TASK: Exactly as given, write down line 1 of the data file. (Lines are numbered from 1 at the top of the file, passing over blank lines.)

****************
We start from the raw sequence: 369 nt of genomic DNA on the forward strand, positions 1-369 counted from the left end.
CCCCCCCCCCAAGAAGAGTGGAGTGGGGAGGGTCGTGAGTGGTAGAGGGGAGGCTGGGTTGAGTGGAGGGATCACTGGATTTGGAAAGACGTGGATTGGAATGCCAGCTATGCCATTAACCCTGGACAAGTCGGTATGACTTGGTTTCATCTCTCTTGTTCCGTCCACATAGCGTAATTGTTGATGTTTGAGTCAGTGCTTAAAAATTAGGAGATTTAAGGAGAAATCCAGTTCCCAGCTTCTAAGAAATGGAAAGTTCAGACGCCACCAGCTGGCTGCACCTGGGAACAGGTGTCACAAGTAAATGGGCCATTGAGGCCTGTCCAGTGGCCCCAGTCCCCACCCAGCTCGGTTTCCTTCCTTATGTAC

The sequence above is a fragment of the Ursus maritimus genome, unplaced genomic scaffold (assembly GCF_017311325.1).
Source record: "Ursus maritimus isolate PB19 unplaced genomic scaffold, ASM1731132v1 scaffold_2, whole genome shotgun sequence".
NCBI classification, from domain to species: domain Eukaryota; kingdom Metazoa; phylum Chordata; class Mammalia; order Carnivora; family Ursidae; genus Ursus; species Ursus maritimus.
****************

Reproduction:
We start from the raw sequence: 369 nt of genomic DNA on the forward strand, positions 1-369 counted from the left end.